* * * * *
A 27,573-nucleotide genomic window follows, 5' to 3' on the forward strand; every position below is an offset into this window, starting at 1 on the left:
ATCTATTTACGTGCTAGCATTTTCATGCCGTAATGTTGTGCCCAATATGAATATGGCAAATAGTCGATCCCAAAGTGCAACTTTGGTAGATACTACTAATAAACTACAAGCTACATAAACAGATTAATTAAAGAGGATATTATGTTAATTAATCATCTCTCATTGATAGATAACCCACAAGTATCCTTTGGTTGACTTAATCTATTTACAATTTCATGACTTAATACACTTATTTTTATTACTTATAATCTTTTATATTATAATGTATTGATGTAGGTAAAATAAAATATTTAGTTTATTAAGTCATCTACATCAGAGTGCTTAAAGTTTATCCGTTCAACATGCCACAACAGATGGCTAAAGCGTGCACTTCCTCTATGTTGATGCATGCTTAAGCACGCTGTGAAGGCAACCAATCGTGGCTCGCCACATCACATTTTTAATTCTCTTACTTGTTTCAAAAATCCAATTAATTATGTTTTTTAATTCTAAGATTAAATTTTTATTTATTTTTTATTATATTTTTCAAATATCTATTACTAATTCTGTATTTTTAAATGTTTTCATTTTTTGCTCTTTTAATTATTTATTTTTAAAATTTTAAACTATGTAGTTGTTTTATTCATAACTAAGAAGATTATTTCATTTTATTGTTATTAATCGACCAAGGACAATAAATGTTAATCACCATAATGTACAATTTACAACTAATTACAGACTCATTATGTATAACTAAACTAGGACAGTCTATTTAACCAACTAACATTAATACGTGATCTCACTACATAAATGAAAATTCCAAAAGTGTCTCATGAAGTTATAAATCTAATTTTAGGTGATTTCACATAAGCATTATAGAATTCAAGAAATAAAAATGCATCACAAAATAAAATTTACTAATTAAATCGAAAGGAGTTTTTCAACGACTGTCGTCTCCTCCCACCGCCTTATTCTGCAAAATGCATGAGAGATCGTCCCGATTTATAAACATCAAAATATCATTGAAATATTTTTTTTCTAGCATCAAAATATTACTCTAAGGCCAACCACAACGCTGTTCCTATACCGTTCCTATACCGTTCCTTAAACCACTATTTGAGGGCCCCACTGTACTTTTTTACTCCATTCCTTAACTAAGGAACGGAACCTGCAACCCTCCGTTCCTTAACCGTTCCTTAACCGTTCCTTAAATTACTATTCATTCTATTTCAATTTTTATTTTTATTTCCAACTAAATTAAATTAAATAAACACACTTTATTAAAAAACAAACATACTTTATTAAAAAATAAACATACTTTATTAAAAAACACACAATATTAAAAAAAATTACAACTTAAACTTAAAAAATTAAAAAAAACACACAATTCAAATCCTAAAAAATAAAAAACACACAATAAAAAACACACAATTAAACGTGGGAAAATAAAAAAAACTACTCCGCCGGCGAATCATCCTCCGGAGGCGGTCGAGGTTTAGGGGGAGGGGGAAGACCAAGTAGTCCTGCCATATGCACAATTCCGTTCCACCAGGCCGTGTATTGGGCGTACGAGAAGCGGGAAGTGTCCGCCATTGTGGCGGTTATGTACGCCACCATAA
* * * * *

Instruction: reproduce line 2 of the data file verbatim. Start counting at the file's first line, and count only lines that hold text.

ATCTATTTACGTGCTAGCATTTTCATGCCGTAATGTTGTGCCCAATATGAATATGGCAAATAGTCGATCCCAAAGTGCAACTTTGGTAGATACTACTAATAAACTACAAGCTACATAAACAGATTAATTAAAGAGGATATTATGTTAATTAATCATCTCTCATTGATAGATAACCCACAAGTATCCTTTGGTTGACTTAATCTATTTACAATTTCATGACTTAATACACTTATTTTTATTACTTATAATCTTTTATATTATAATGTATTGATGTAGGTAAAATAAAATATTTAGTTTATTAAGTCATCTACATCAGAGTGCTTAAAGTTTATCCGTTCAACATGCCACAACAGATGGCTAAAGCGTGCACTTCCTCTATGTTGATGCATGCTTAAGCACGCTGTGAAGGCAACCAATCGTGGCTCGCCACATCACATTTTTAATTCTCTTACTTGTTTCAAAAATCCAATTAATTATGTTTTTTAATTCTAAGATTAAATTTTTATTTATTTTTTATTATATTTTTCAAATATCTATTACTAATTCTGTATTTTTAAATGTTTTCATTTTTTGCTCTTTTAATTATTTATTTTTAAAATTTTAAACTATGTAGTTGTTTTATTCATAACTAAGAAGATTATTTCATTTTATTGTTATTAATCGACCAAGGACAATAAATGTTAATCACCATAATGTACAATTTACAACTAATTACAGACTCATTATGTATAACTAAACTAGGACAGTCTATTTAACCAACTAACATTAATACGTGATCTCACTACATAAATGAAAATTCCAAAAGTGTCTCATGAAGTTATAAATCTAATTTTAGGTGATTTCACATAAGCATTATAGAATTCAAGAAATAAAAATGCATCACAAAATAAAATTTACTAATTAAATCGAAAGGAGTTTTTCAACGACTGTCGTCTCCTCCCACCGCCTTATTCTGCAAAATGCATGAGAGATCGTCCCGATTTATAAACATCAAAATATCATTGAAATATTTTTTTTCTAGCATCAAAATATTACTCTAAGGCCAACCACAACGCTGTTCCTATACCGTTCCTATACCGTTCCTTAAACCACTATTTGAGGGCCCCACTGTACTTTTTTACTCCATTCCTTAACTAAGGAACGGAACCTGCAACCCTCCGTTCCTTAACCGTTCCTTAACCGTTCCTTAAATTACTATTCATTCTATTTCAATTTTTATTTTTATTTCCAACTAAATTAAATTAAATAAACACACTTTATTAAAAAACAAACATACTTTATTAAAAAATAAACATACTTTATTAAAAAACACACAATATTAAAAAAAATTACAACTTAAACTTAAAAAATTAAAAAAAACACACAATTCAAATCCTAAAAAATAAAAAACACACAATAAAAAACACACAATTAAACGTGGGAAAATAAAAAAAACTACTCCGCCGGCGAATCATCCTCCGGAGGCGGTCGAGGTTTAGGGGGAGGGGGAAGACCAAGTAGTCCTGCCATATGCACAATTCCGTTCCACCAGGCCGTGTATTGGGCGTACGAGAAGCGGGAAGTGTCCGCCATTGTGGCGGTTATGTACGCCACCATAA